No, I am not a Young Earth Creationist – I take Scripture too seriously to be one. And I have been against this fiasco since the beginning, altogether thankful they didn’t bring it West Virginia.
But this is a hoot.
Tax incentives for the Noah’s Ark theme park in Northern Kentucky are in jeopardy over the state’s concern about possible religious discrimination in hiring, records obtained by The Courier-Journal show.
“The Commonwealth doesn’t believe that Ark Encounter, LLC will be complying with state and Federal law in its hiring practices,” Bob Stewart, secretary of the Kentucky Tourism, Arts and Heritage Cabinet, said in an Aug. 27 letter to an Ark Encounter attorney.
My dear, misguided, but nevertheless Christian friend Tony Breeden has become an expert in wordplay. He takes issue with my allowance that what Kentucky has done in supporting the Ark Encounters, replete with KJV-Onlyism’s unicorns, has in fact hurt education in that state. He writes, in part,
To give an example, a misguided theology student here in Appalachia made the following statement after reading that HuffPo article:
“Honestly… a 43$ million dollar tax cut and a 11$ million dollar interstate interchange… Wow… Of course, I guess if you actually want people to believe in unicorns, you need to cut funds to education…”
Note that he too simply re-gurgitated the misinformation that the HuffPo article. His unicorn comment refers back to Barry Lynn’s Ark Snark video which willfully misrepresented Answers in Genesis’ position that the Biblical term unicorn likely refers to a real creature, but something more akin to a rhinoceros than the fairy tale creature of pop culture. I submitted a comment to his site, noting where he’s repreated misinformation, but he has as yet neither published the comment nor corrected his post.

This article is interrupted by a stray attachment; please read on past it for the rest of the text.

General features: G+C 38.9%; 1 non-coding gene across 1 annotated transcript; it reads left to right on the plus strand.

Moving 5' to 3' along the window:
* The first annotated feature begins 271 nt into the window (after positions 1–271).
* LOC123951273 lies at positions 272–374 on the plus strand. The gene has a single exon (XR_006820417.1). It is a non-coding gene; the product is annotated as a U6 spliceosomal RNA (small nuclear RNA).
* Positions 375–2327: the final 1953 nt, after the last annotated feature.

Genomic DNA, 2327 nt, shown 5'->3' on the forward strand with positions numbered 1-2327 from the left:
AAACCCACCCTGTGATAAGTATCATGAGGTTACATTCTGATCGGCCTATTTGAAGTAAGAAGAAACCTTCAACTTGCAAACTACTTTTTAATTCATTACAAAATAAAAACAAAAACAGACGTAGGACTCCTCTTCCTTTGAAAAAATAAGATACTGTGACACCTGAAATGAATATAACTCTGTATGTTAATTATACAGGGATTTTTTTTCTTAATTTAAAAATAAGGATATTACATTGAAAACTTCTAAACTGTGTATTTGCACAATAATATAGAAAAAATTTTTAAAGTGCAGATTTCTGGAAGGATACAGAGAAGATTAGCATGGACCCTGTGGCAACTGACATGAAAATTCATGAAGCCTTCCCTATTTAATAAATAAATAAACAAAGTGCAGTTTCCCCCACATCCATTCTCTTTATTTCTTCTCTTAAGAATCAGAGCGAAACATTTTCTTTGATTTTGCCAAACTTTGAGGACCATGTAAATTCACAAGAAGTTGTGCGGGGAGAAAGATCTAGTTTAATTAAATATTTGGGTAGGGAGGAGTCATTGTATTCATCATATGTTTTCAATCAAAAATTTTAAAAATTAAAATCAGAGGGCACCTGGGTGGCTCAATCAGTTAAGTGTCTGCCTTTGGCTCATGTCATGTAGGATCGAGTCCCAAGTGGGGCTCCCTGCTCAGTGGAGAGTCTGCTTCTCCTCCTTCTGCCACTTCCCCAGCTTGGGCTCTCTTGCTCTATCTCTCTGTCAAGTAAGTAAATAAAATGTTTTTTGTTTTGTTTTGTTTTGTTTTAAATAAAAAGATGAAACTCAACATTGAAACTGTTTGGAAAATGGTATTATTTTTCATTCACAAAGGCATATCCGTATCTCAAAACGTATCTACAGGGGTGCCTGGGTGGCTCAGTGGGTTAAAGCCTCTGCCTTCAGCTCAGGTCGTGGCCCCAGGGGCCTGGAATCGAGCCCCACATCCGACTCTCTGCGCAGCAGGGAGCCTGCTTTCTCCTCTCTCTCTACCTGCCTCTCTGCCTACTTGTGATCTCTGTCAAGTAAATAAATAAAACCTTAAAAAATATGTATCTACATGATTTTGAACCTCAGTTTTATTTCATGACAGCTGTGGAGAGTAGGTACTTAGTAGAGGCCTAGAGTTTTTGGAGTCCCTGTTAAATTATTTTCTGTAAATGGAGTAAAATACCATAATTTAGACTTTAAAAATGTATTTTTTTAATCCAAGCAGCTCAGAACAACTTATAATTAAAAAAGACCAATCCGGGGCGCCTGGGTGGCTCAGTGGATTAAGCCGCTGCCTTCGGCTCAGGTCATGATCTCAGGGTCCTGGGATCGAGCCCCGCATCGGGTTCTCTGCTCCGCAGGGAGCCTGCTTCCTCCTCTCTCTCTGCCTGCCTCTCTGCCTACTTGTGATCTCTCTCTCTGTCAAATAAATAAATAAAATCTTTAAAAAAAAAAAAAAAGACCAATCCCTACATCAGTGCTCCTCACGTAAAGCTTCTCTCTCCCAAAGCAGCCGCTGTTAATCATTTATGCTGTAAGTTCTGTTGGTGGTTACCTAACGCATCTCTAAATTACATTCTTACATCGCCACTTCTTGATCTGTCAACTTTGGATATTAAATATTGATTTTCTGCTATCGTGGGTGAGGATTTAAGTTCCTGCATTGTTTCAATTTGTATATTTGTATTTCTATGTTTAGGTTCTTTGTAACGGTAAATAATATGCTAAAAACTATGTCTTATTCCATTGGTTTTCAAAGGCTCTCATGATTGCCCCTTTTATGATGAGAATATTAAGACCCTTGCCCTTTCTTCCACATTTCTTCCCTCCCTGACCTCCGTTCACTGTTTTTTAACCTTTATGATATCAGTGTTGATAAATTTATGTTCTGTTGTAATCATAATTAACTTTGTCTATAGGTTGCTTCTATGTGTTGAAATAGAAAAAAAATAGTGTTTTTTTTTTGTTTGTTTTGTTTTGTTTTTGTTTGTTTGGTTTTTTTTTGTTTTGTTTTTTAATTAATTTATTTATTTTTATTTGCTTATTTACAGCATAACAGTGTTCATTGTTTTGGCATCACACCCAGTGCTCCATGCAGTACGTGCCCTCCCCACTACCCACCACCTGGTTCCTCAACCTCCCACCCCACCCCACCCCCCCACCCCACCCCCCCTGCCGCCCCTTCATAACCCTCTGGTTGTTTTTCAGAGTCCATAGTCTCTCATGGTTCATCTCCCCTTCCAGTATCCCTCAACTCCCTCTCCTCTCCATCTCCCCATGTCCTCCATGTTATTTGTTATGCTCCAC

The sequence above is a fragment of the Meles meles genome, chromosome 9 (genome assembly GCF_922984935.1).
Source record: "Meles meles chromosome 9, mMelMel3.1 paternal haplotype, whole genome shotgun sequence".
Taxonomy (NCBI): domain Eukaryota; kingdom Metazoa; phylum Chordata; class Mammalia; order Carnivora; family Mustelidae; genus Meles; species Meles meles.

Okay… so the bit about unicorns… That’s not what the word actually says in Hebrew. I’ve checked with actual Hebrew scholars.
Further, like Tony does with science, he simply misses the dots in what everyone is saying.
Let me break it down…
First, a budget was approved to create a $11 million dollar interstate interchange for a park which no one knows if it will ever actually be built, but if it is built, then they will get $43 million dollars in tax credits. Now, the 11 million for the interstate-exchange-to-nowhere (c) is being funded in a budget that is facing cuts in other areas due to Kentucky’s poor economic state.
So… if you don’t have the budget to fully fund public education, then you shouldn’t have the budget to fund a interstate-exchange-to-nowhere (c). However, the Governor of Kentucky is robbing, to borrow a cliche, Peter to pay Paul. Just think of it this way: If that interstate-exchange-to-nowhere (c)’s $11 million dollars weren’t being spent on concrete, then it could be spent on education.
Being a Young Earth Creationist doesn’t make you a scientist nor, obviously, does it make you an expert in government budgets.
Take it from me – one who actually has to deal with government budgets….
I mean, teachers and education, why… they just get in the way of Creationism…
The city of Williamstown in Grant County has agreed to give a biblically themed amusement park a property tax discount of 75 percent over the next 30 years.
Mayor Rick Skinner said the offer is laid out in a memorandum of agreement that will be followed by a formal tax-increment financing deal with Petersburg-based Ark Encounters LLC in coming months.